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Illustration: Sarah Firth

Professional Development for Secondary Educators: Words and Pictures

Comics get a bad rap sometimes – the supposedly ‘easy’ visual sidekick to more demanding literary prose. But a growing field of scholarship focuses on the decoding skills required to create narrative meaning out of the relationship between text and image. Comics and graphic novels can reinforce critical literacy skills and transform the ways we tell and engage with stories.

In this professional development session for secondary school teachers, Dr Elizabeth MacFarlane will discuss her research into visualising narrative conventions in comics and using graphic narratives in the classroom. MacFarlane will be joined by local comic artists Rachel Ang and Sarah Firth, who will share their experiences learning from, and creating, visual narratives.

This session will be presented over Zoom.

Who?

Portrait of Rachel Ang

Rachel Ang

Rachel Ang is an artist and writer who makes comics. Their work has been published by The New YorkerThe Washington Postkuš!, as well as Australian journals like The Lifted BrowGoing Down Swinging and Meanjin.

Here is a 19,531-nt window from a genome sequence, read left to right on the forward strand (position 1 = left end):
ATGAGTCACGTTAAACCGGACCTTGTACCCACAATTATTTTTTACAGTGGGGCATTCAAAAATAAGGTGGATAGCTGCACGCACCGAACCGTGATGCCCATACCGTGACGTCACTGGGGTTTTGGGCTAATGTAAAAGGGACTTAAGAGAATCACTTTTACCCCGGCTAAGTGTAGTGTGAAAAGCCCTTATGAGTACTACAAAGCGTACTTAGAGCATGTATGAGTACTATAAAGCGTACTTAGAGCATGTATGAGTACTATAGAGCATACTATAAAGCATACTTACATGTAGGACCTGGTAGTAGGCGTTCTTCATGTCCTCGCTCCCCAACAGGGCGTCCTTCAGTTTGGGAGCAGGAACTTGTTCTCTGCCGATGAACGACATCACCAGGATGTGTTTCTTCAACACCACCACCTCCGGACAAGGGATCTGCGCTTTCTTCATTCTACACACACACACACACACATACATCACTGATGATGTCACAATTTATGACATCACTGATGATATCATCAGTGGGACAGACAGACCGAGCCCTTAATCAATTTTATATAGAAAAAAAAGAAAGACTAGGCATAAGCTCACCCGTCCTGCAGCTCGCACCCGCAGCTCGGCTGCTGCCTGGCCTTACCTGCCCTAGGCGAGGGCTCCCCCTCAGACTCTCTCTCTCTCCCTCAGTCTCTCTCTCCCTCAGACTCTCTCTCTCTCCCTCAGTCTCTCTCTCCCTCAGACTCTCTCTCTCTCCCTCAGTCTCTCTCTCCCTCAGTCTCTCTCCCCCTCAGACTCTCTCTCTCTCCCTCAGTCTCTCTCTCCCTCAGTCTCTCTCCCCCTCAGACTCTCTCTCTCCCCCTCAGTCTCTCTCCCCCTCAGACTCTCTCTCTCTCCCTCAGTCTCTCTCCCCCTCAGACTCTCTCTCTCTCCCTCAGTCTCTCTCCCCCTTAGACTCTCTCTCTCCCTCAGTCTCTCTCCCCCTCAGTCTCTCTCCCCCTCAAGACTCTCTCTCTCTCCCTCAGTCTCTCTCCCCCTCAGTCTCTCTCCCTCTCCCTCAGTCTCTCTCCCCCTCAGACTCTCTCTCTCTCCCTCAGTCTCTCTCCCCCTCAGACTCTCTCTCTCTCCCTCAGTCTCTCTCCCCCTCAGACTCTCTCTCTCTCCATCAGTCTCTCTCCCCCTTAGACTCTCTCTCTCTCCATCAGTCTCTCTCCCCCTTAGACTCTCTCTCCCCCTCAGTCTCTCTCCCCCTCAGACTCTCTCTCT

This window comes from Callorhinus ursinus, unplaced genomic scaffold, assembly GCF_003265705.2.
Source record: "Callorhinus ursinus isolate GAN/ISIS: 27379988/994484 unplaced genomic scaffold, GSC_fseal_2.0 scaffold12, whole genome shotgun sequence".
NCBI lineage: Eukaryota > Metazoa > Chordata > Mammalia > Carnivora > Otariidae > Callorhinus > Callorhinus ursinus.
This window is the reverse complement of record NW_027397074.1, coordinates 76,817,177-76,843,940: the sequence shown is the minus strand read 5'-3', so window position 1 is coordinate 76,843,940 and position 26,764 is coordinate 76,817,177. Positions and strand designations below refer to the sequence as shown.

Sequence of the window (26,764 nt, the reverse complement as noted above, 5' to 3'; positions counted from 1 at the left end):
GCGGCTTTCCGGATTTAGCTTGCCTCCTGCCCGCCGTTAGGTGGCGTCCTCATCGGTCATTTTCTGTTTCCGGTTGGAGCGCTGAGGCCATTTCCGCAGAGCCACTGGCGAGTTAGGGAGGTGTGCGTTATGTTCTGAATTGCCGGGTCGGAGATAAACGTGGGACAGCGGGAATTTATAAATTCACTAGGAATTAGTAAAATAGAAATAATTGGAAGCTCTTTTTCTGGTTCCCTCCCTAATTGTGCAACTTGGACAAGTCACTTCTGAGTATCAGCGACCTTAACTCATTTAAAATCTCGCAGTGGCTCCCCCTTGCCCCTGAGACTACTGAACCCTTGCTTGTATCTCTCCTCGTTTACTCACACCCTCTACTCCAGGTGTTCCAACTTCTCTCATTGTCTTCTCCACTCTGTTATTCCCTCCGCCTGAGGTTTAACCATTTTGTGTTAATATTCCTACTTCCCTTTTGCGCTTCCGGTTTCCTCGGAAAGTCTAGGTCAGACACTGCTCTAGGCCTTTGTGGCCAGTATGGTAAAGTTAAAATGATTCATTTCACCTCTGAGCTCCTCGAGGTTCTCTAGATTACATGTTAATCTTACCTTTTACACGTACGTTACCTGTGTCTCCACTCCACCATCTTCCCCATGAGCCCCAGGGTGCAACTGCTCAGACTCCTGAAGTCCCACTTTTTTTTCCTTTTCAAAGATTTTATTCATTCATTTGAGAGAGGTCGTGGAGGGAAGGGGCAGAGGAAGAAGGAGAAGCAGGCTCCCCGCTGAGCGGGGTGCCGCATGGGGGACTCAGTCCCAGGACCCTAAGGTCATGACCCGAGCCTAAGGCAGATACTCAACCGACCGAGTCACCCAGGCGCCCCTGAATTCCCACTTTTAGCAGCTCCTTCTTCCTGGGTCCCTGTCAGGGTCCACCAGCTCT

Portrait of Sarah Firth

Sarah Firth

Sarah Firth is a Melbourne based, Eisner Award-winning comic artist, writer, speaker and internationally renowned graphic recorder. Her work has been published by ABRAMS Books, ABC Arts, Frankie Magazine, Graphic Mundi, Penn State University Press, Penguin Random House, Picador, Allen & Unwin, The Nib, Black Inc, and Routledge. She is currently working on her debut graphic novel.

Portrait of Dr Elizabeth MacFarlane

Dr Elizabeth MacFarlane

Dr Elizabeth MacFarlane is a writer and Senior Lecturer in Creative Writing at the University of Melbourne where she teaches Short Fiction, Graphic Narratives and Thinking Writing: Theory and Creativity. She is co-director of graphic novel publishing house Twelve Panels Press, and co-directed artists’ residency Comic Art Workshop from 2015 to 2019.

Wheeler Education

Being a teenager is all about change. Adolescence is when most of us form a sense of the world, try to find our place in it and (hopefully) have some fun along the way. Beyond what we learn at school, some of our most valuable learning happens when we discover the communities and ideas that connect us.

In the extraordinary times we live in, Wheeler Education is here to bring the world to teens – and teens to the world. We’ll explore the challenges facing young people right now, and the bold ways they’re envisioning their own futures. Hear from teens, writers, and educators about their passions, plans, survival tips and more.